My “Nosy” Encounter

§   Thinking back on this incident, I’m both sad and proud. Sad, because I can see why vicious hate speech is so common in our society; proud, because I avoided my first reaction to grab the little snot and slap her. §

Well before the advent of the current social distancing, I was tooling about the Super Big Evilmart, when I happened upon an acquaintance (and, following what occurred, I suppose I’m glad that she was merely an acquaintance, not a friend, and now is no longer either). This woman was shopping with her pre-teen daughter and the daughter’s friend, and stopped to make conversation for a few minutes.

At a slight pause in the “Hi, how are you, what’s been happening” remarks, the pre-teen daughter, with a maliciously gleeful look crossing her young face, broke in with a question of her own. “Why is your nose SO BIG?!” she demanded. She and her friend broke into uproarious giggles at her non-joke.

The young woman’s mother, looking uneasy, exclaimed her daughter’s first and middle names.  (As we all know from childhood, one name = Mom Conversation; two names = Mom’s Mad; three names = Duck and Cover!)  Her tone was that scolding timbre that mothers use exclusively to upbraid their misbehaving offspring. The girls paid her no mind, continuing to giggle, collapsing upon one another in their Mean Girl success.  The mother looked away from them, facing me with an sickly smile, unable to quite look me in the eye. Notably absent, though, was any apology from her for the girls’ misbehavior or even verbal acknowledgement of their insolence.

Now, don’t misunderstand me: I know that my nose is, indeed, quite large. NoseWhile perhaps not of Cyrano dimensions, nevertheless one could probably mold at least two, if not three, average-sized noses from my beak. I’ve worn this honker on my face for 66 years, so I have no illusions about it. But those of my generation who weren’t headed off to Hollywood didn’t rush out to the cosmetic surgeon to have every body part from eyelids to labia altered to meet some insanely unrealistic cultural standard. Still, had I ever possessed both the funds and the time, I might have chosen to have my nose “fixed”. But, there you have it: it’s my nose, and I’ve worn it for a lifetime. It serves its purpose—to keep me breathing—and I’ve learned to accept it.

But it’s one thing to know I have a nose the size of Montana, and quite another thing to have some obnoxious, flippant little smartass point it out. My nose was bequeathed me via the Italian genes in my family, and staunchly half-Roman as I am, standing there in that humiliating situation, realization struck me in one blinding flash of comprehension: Although my family members casually and even proudly refer to one another on occasion as “Wops”,  it is done only amongst ourselves. Woe betide the outsider who uses such an appellation to reference us!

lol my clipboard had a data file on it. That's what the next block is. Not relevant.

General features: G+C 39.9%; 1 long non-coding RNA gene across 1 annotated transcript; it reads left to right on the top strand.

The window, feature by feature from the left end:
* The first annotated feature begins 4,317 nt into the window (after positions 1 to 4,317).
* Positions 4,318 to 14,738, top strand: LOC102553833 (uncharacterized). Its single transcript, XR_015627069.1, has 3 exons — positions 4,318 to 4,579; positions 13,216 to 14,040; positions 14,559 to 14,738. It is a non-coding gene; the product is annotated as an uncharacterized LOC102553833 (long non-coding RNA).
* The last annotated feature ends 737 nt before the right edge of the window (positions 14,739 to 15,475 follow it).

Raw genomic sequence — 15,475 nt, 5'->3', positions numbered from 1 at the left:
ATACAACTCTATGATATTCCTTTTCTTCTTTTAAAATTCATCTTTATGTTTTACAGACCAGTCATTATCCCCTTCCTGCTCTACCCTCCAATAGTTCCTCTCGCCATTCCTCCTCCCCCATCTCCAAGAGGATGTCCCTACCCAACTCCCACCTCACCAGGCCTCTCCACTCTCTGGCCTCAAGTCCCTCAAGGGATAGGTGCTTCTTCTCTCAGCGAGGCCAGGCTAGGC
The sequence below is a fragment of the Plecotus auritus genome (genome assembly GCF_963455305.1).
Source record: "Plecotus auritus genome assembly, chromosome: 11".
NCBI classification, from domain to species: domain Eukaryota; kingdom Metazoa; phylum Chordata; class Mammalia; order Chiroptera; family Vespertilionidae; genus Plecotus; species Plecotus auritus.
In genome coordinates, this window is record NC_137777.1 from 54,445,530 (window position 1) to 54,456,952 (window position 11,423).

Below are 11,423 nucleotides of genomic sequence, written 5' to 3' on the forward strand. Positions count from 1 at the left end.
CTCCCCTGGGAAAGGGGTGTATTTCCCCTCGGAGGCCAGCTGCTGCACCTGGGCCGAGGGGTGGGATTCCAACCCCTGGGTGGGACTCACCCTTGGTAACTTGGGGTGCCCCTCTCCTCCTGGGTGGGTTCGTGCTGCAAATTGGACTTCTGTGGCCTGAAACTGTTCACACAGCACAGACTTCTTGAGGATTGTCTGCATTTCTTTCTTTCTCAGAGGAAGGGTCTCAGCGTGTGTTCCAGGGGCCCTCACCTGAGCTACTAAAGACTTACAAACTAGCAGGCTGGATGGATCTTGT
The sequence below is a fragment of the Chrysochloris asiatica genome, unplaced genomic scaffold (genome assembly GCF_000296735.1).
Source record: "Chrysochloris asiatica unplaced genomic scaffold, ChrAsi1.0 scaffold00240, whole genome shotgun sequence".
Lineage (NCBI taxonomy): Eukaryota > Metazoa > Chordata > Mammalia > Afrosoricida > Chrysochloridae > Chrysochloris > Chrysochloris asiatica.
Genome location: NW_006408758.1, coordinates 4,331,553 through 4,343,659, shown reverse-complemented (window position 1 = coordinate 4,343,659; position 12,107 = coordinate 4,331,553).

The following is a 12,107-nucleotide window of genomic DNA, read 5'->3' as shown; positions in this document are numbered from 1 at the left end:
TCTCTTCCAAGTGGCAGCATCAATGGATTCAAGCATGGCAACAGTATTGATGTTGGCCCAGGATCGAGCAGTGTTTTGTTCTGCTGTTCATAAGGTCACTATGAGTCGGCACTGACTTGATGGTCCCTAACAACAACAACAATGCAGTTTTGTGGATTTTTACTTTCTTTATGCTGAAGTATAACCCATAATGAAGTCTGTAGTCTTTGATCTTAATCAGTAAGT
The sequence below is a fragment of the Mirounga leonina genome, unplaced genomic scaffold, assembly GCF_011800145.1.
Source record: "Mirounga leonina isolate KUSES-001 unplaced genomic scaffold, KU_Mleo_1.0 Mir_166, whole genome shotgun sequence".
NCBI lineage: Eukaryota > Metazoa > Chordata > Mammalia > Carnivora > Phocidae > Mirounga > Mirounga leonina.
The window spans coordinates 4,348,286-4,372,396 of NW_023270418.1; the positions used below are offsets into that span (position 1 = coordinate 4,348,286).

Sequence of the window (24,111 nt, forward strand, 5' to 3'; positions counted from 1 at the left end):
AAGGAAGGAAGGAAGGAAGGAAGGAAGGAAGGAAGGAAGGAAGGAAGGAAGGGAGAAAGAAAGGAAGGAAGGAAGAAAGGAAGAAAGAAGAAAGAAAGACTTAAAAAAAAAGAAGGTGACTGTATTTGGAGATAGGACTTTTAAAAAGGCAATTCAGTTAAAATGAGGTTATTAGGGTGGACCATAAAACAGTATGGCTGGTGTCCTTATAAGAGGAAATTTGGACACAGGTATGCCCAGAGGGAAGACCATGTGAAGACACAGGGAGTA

The same rule, then, applied to my facial appendage. I could say all I wanted that I have a snozzle the size of farm machinery, but no one else, ever, got to make that comparison.

So, after waiting the required beat for this kid’s Mom to grab her offending offspring by the upper arm and haul her forward to face me while demanding, “Apologize! Right this instant!”—well, with none of that forthcoming, I waded into the fray with my reply. “That was rude, cruel and unnecessary,” I addressed Miss Preteen, narrowing my eyes and dropping my vocal tone into the “verging on nuclear meltdown” registry. “It doesn’t show you to be ‘cute’; it just shows you to be badly behaved and not particularly intelligent. And it reflects badly on your mother, who I’m sure did not raise you to be so ill-mannered.”

The two girls stared at me as if I’d grown a second head. But the truly remarkable reaction was that of the mother. She just gathered up her bags in a close embrace and remarked, “Well, we’ve got to be getting home.” She turned and made a rapid exit with both girls trailing in her wake, casting wide-eyed glances at me over their shoulders.

Reflecting on the incident now, I’m both saddened and proud. Sad, because I can easily see why vicious hate speech, insults, trolling, and threats are so common in our society, from our reporter-insulting President on downward. Proud, because my actual first reaction, carefully reined in, had been to grab the little snot and slap her until her head rolled off her shoulders and bounced across the floor. It took an amazing amount of personal restraint for me not to do this, so, as I say, I am proud.

It’s painfully clear to me now that manners, as well as self-restraint, are rarely being taught to, far less required of many of  today’s children. And that is, I think, a tragedy, and one that we, as a society, will come to greatly regret.

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